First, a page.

1⁄32February MOM Winner
HistoryThe Roland D.VI was designed by the L.F.G. Company late in 1917, with the prototype being the 1000th aircraft to be built by L.F.G., first flying in November 1917. Concieved from the outset as a light fighter, the D.VI was a single bay biplane, which unlike its older brothers C.II, D.I and D.II with the L.F.G.-Roland patented Wickelrumpf (literally "wrapped body"), constructed with two layers of thin plywood strips, introduced the equally unusual (for aircraft use) Klinkerrumpf construction where the fuselage was built of overlapping thin strips of spruce over a light wooden framework. Visibility for the pilot was good, while the aircraft had above average manoeuvrability.
In January 1918, two D.VIs were entered into the first fighter competition, one powered by a 160 hp (119 kW) Mercedes D.III engine and the other by a Benz Bz.IIIa of similar power and, like the Mercedes, another upright, inline, six cylinder engine. Although the winner of the competition was the Fokker D.VII, orders were placed for the Roland as insurance against production problems with the Fokker. A total of 350 Roland D.VI fighters were built, 150 D.VIa powered by the Mercedes, while the remaining 200 were powered by the Benz and were called D.VIb. Deliveries started in May 1918, with 70 D.VIs in frontline service on 31 August 1918.
The only surviving LFG Roland D.VI still existing in the 21st century is the complete fuselage of a D.VIb, displaying IdFlieg military serial number 2225/18, on display at the Polish Aviation Museum in Kraków, Poland.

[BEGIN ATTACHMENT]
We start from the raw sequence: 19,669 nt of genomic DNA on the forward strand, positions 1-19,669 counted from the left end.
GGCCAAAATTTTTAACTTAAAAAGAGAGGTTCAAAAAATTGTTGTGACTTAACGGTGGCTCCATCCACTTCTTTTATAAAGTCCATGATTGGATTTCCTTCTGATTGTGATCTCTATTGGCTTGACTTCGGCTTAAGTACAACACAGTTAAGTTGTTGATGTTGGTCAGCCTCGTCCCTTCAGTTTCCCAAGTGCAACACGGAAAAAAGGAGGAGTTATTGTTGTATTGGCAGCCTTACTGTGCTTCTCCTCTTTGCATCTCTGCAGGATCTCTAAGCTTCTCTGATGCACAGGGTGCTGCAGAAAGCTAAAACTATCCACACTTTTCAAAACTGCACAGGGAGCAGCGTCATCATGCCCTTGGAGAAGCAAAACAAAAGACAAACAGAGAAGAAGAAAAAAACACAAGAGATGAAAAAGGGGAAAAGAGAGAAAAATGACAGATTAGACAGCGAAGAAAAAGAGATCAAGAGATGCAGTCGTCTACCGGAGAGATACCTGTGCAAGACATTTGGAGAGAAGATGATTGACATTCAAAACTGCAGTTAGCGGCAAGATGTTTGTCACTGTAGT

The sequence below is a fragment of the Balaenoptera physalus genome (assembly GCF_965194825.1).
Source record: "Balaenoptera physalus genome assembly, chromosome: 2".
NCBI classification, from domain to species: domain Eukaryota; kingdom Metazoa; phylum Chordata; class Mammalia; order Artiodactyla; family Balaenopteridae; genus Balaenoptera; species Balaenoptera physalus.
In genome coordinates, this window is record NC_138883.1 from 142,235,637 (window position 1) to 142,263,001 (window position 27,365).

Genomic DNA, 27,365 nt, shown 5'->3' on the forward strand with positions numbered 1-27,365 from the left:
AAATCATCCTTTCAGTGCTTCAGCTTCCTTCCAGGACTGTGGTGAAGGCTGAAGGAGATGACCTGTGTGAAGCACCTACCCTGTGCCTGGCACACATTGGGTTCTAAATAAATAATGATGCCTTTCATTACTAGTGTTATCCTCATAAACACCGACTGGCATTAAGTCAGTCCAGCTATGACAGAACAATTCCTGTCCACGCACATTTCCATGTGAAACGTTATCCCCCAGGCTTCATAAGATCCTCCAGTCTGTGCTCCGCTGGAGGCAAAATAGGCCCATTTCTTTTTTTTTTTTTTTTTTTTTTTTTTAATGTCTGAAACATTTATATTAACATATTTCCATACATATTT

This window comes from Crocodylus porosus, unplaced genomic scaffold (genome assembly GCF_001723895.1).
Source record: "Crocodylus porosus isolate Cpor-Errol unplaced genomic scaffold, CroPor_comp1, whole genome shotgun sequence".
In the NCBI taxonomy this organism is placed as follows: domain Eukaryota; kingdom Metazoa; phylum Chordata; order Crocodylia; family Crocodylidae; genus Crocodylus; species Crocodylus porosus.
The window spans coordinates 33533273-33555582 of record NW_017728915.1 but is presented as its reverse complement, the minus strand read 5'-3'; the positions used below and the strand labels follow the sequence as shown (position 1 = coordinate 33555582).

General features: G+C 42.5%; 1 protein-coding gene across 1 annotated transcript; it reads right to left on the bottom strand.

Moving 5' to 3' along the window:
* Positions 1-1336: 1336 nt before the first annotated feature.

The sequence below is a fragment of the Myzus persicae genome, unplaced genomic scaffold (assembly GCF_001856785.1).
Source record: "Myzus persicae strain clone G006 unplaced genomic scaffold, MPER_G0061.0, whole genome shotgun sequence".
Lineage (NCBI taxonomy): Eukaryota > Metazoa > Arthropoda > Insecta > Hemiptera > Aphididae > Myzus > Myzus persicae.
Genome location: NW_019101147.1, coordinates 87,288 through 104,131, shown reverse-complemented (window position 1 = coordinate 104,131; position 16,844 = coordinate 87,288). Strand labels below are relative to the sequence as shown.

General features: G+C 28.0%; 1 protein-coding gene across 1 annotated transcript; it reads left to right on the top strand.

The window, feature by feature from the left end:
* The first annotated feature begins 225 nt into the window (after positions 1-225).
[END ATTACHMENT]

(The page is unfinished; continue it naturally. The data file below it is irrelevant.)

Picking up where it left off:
The model kitThe kit is of course Wingnut Wings’ model in 1/32 scale. This is in fact my first 1/32 scale model, as previously I considered the 1/48 scale to be just right for my taste. As I love building WW1 aircraft, I decided to try to build one in 1/32 scale and my choice fell on Roland D.VI, whose wooden fuselage presented a sort of a challenge for my skills.
As for the markings, I chose an unusual subject – a Roland D.VIa from Jasta 30 equipped with additional armament in the form of twin Villar Perosa submachine gun of 9 mm calibre, mounted to fire over the upper wing. It had an unpainted wooden fuselage, just what I was looking for.
Building of the interior was quite straightforward, with many details added to the engine – valve springs, spark plugs and various tubes. Cockpit received similar attention although I can say that it was quite detailed straight from the box.
Once assembled, the fuselage was sprayed with flat light sand colour and then all wooden pattern of various shades of brown was hand painted with artist tempera colours using fine brush, taking care to change pattern for every plank. I also represented the method of joining the planks by zig-zag pattern, using airbrush and pre-cut masks. After all wood pattern was finished, the fuselage was sprayed with gloss clear lacquer to protect the tempera paint below.
The wings were treated with gloss white paint and lozenge decals added, as well as lozenge strips from the kit decals. Wing, fuselage and tail crosses were all airbrushed directly on the model, using tape masks. I decided to reproduce the fabric surface of wings and tail by gently painting a thin layer of very diluted dark brown tempera colour with a wide flat brush. After drying, another layer was added at 90 degrees angle so that both thin layers produced a subtle fabric effect.
Rigging was done using EZ line. I used Gaspatch fasteners and painted the central part with brass colour. The Villar Perosa gun was built from scratch using brass tubes and polystyrene bits and pieces. It was added to the model at the end.
I thoroughly enjoyed building my Roland and I am looking forward to my next WNW model.
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